|Paul Brennan with the Maysles|
Tuesday, August 06, 2013
One of the questions I get most is about story structure and is, “Is it different for documentaries?” No. In fact one of the best structuralists working in film of any kind is documentarian Ken Burns. I watch his work in awe. If you want to know how stories work, you should become familiar with what he does.
There is something I often urge people to do, but few ever bother: to understand how stories work you must learn to observe them in their natural habitat. You must pay attention to the way people talk in real life to discover when people tell stories, why people tell stories, how people tell stories, and how often.
As I have written before, story structure is natural; we all use it every day and most of us are relatively good at it. Yes, some people are better and others less so, but for the most part we are pretty good at telling stories. It is when we are consciously constructing them that we get confused.
No matter the genre or medium, story construction is basically the same. When you are able to see this clearly, you will have reached another level of storytelling. So many people become confused by the surface of a story—what I call the clothing that a story wears.
So, I might be lecturing someplace and someone may say when I am making a particular point, “But what about sci-fi, my story is sci-fi. Does this work for sci-fi?”
You can replace the word sci-fi with comedy, drama, western, dramedy, musical, romance, historical fiction, supernatural romance, historical romance, supernatural comedy, docudrama, horror, fantasy, or countless other combinations. For some reason people think that their particular genre will have special structural concerns. (This may be true of your story, but it will not have anything to do with genre.)
I guess that when people ask these questions it means that I have done a poor job of explaining exactly what structure is. Story structure is a way of arranging story events that makes the meaning of those events clear and engaging for one’s audience, to elicit the maximum effect.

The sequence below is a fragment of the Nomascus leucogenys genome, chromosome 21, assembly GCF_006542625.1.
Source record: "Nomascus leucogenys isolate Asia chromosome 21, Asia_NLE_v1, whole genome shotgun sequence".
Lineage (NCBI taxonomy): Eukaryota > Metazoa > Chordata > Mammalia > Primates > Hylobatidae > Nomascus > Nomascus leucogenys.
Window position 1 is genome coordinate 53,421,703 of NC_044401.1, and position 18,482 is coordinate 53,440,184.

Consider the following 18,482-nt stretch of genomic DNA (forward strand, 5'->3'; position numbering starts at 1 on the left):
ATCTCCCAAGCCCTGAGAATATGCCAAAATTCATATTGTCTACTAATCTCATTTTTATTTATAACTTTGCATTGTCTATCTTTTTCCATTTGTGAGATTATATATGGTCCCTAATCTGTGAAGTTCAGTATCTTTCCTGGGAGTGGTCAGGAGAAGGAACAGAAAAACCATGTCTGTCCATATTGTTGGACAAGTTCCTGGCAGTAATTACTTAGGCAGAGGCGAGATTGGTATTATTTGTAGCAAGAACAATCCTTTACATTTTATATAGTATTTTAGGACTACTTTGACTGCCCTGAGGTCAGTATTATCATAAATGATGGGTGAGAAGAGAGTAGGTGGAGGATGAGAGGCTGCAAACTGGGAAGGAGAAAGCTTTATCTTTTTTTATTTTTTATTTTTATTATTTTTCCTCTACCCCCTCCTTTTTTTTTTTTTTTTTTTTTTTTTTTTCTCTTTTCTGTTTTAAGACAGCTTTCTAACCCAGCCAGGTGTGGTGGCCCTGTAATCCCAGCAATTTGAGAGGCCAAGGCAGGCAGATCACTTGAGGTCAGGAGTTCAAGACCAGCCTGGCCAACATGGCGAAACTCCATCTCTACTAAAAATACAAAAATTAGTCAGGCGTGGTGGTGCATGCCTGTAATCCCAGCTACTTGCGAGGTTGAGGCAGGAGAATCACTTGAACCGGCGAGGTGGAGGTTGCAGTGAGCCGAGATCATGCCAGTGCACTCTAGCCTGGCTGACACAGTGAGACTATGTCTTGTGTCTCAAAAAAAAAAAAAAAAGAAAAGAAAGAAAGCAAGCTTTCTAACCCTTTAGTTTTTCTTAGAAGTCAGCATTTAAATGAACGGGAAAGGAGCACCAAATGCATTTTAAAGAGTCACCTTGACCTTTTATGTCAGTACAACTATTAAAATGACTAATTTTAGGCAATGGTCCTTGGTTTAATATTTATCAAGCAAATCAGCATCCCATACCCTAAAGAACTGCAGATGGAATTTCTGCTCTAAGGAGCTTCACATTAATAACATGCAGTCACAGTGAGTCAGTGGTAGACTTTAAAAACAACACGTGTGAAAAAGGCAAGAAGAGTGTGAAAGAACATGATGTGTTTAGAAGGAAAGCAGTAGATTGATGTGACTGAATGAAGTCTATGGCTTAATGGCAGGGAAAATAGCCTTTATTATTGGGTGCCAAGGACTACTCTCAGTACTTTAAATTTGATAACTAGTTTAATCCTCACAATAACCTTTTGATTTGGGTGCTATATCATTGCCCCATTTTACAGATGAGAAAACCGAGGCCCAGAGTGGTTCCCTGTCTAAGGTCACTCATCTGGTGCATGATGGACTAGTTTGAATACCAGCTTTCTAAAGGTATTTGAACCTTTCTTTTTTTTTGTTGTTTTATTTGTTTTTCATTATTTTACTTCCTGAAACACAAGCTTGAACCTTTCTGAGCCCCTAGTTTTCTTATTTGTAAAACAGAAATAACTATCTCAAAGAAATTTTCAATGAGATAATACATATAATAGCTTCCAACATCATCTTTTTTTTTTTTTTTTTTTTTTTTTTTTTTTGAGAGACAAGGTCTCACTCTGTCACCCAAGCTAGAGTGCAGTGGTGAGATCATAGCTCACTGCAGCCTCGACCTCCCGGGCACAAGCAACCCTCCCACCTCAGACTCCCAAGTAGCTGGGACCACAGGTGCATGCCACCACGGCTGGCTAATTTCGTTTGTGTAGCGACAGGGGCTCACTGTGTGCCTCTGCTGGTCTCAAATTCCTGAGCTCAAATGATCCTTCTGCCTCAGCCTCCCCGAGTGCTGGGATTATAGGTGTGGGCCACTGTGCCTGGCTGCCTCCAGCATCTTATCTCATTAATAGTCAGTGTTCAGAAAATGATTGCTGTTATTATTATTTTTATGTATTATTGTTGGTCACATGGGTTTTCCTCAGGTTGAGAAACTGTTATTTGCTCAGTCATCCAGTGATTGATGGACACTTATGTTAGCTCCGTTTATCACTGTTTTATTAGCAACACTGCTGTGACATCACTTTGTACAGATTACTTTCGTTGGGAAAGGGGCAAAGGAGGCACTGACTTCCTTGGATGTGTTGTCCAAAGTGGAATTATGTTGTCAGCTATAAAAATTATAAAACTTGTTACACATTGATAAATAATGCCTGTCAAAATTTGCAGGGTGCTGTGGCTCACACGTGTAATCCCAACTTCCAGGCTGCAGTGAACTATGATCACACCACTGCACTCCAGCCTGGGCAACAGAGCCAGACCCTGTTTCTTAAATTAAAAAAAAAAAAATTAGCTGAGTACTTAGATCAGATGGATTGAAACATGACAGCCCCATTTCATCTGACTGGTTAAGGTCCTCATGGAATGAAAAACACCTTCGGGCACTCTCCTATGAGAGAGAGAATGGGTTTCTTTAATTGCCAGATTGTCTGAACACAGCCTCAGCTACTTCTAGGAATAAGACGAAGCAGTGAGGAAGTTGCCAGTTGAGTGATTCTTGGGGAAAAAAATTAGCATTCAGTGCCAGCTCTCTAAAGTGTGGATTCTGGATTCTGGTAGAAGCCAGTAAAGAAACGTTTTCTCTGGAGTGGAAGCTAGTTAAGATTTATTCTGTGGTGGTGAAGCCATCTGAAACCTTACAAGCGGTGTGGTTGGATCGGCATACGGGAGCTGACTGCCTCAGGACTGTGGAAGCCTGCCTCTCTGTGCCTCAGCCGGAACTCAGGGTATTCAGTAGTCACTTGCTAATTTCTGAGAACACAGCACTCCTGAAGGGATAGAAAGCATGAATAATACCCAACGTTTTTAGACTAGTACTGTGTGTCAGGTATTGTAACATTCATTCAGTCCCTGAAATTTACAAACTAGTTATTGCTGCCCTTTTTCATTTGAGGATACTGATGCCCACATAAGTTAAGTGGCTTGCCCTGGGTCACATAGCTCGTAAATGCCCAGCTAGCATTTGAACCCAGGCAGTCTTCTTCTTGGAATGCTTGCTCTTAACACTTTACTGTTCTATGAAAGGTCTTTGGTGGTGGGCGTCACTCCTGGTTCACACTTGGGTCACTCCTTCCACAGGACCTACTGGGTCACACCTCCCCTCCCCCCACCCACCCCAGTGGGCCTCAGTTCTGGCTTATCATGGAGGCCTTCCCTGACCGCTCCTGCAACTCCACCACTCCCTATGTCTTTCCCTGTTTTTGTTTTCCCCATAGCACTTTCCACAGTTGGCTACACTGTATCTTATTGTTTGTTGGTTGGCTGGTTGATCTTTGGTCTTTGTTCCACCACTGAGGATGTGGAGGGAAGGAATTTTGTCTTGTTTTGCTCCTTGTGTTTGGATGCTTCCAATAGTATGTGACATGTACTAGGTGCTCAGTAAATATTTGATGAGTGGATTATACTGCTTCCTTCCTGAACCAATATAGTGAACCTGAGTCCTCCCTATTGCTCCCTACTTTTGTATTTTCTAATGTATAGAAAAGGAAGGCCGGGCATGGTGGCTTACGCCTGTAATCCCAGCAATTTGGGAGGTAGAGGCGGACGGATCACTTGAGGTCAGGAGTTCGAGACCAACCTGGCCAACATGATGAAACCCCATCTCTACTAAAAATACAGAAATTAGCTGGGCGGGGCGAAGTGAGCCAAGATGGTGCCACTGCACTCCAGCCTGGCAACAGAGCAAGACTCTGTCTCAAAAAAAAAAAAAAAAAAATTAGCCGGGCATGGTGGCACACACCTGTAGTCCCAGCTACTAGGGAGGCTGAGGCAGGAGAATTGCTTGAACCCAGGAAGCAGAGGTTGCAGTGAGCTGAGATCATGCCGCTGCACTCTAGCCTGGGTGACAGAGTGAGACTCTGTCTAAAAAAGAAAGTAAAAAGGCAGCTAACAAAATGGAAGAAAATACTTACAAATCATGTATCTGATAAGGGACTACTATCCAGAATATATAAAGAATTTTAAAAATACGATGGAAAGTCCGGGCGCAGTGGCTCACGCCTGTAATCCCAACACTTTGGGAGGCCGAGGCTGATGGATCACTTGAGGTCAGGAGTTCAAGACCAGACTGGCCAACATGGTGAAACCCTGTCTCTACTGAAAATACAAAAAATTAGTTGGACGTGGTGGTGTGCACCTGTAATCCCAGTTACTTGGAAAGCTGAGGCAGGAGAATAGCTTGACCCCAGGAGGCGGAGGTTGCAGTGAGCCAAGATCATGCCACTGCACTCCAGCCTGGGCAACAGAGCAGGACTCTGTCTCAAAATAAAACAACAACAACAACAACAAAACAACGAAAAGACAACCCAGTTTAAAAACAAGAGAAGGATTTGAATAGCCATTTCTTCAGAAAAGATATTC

In some ways each story has its particular demands, but there are some basic structural forms that work more often than not. Ken Burns uses basic story structure so well that he makes what he does look effortless and his stories could not be more effective.
At the opening of each series and of each episode of that series he “tells you what he’s gonna tell you.” If the show is about Mark Twain, he lets you know just who Mark Twain was and why he matters—and he does this right up front.
Rather than making you feel like you have already seen the story, it makes you more interested in hearing the story. This is one of the most difficult things to get students to understand, because they often want everything to be a surprise. But what good is a surprise if the audience isn’t interested enough to start listening?
Then Ken Burns will tell you the story in detail, and with emotional truths that give the story resonance. He makes the history relevant by using emotion to connect you to historical events. He makes the story matter because he makes the audience care.
This is no different than what one would do in a fictional or dramatic narrative piece. The structure is the same because a story is a story. Period.
Then Ken Burns “tells you what he told you.” He sums up what you have just seen. He tells you again why it matters. And now, because you have an emotional context for the information, it has even more power than it did upon the first hearing.
This is classic structure and Ken Burns, and his team, are masters of it. His latest film THE DUST BOWL does this amazing well. And his film THE WAR, about World War II, moves me in a way that few current filmmakers have.
One of my very favorite films of all time is the landmark documentary by the Maysles brothers, David and Albert, and the brilliant editor Charlotte Zwerin, called SALESMAN.